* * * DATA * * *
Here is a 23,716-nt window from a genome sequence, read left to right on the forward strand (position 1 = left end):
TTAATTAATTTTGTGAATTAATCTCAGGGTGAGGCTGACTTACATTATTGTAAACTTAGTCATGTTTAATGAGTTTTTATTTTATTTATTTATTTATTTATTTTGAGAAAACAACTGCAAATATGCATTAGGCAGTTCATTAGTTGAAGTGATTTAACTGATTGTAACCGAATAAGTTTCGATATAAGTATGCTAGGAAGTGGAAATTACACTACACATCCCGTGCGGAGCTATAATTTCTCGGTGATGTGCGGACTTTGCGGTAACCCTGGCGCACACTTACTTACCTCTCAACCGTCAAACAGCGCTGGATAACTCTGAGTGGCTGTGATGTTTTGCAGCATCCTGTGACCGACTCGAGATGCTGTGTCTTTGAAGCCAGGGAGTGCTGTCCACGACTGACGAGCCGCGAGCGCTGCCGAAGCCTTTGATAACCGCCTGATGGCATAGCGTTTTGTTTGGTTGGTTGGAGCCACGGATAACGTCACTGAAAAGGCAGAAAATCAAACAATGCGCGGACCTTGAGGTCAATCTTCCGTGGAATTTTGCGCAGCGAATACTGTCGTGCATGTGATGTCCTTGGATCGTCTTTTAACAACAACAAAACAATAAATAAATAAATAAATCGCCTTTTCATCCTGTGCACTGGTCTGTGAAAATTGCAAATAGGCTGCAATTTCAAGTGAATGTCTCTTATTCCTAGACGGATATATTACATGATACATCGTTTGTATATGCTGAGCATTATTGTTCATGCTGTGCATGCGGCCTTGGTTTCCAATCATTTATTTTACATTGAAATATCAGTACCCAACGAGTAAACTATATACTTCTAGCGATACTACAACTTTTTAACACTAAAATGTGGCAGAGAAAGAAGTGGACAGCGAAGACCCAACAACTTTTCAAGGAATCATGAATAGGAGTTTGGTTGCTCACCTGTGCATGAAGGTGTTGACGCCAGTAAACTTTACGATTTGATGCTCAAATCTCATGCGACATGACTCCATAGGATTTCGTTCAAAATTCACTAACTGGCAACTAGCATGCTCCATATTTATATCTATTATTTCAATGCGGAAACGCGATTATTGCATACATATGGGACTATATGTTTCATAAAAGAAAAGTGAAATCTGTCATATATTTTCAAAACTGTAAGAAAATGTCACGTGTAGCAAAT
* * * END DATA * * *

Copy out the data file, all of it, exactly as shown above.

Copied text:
Here is a 23,716-nt window from a genome sequence, read left to right on the forward strand (position 1 = left end):
TTAATTAATTTTGTGAATTAATCTCAGGGTGAGGCTGACTTACATTATTGTAAACTTAGTCATGTTTAATGAGTTTTTATTTTATTTATTTATTTATTTATTTTGAGAAAACAACTGCAAATATGCATTAGGCAGTTCATTAGTTGAAGTGATTTAACTGATTGTAACCGAATAAGTTTCGATATAAGTATGCTAGGAAGTGGAAATTACACTACACATCCCGTGCGGAGCTATAATTTCTCGGTGATGTGCGGACTTTGCGGTAACCCTGGCGCACACTTACTTACCTCTCAACCGTCAAACAGCGCTGGATAACTCTGAGTGGCTGTGATGTTTTGCAGCATCCTGTGACCGACTCGAGATGCTGTGTCTTTGAAGCCAGGGAGTGCTGTCCACGACTGACGAGCCGCGAGCGCTGCCGAAGCCTTTGATAACCGCCTGATGGCATAGCGTTTTGTTTGGTTGGTTGGAGCCACGGATAACGTCACTGAAAAGGCAGAAAATCAAACAATGCGCGGACCTTGAGGTCAATCTTCCGTGGAATTTTGCGCAGCGAATACTGTCGTGCATGTGATGTCCTTGGATCGTCTTTTAACAACAACAAAACAATAAATAAATAAATAAATCGCCTTTTCATCCTGTGCACTGGTCTGTGAAAATTGCAAATAGGCTGCAATTTCAAGTGAATGTCTCTTATTCCTAGACGGATATATTACATGATACATCGTTTGTATATGCTGAGCATTATTGTTCATGCTGTGCATGCGGCCTTGGTTTCCAATCATTTATTTTACATTGAAATATCAGTACCCAACGAGTAAACTATATACTTCTAGCGATACTACAACTTTTTAACACTAAAATGTGGCAGAGAAAGAAGTGGACAGCGAAGACCCAACAACTTTTCAAGGAATCATGAATAGGAGTTTGGTTGCTCACCTGTGCATGAAGGTGTTGACGCCAGTAAACTTTACGATTTGATGCTCAAATCTCATGCGACATGACTCCATAGGATTTCGTTCAAAATTCACTAACTGGCAACTAGCATGCTCCATATTTATATCTATTATTTCAATGCGGAAACGCGATTATTGCATACATATGGGACTATATGTTTCATAAAAGAAAAGTGAAATCTGTCATATATTTTCAAAACTGTAAGAAAATGTCACGTGTAGCAAAT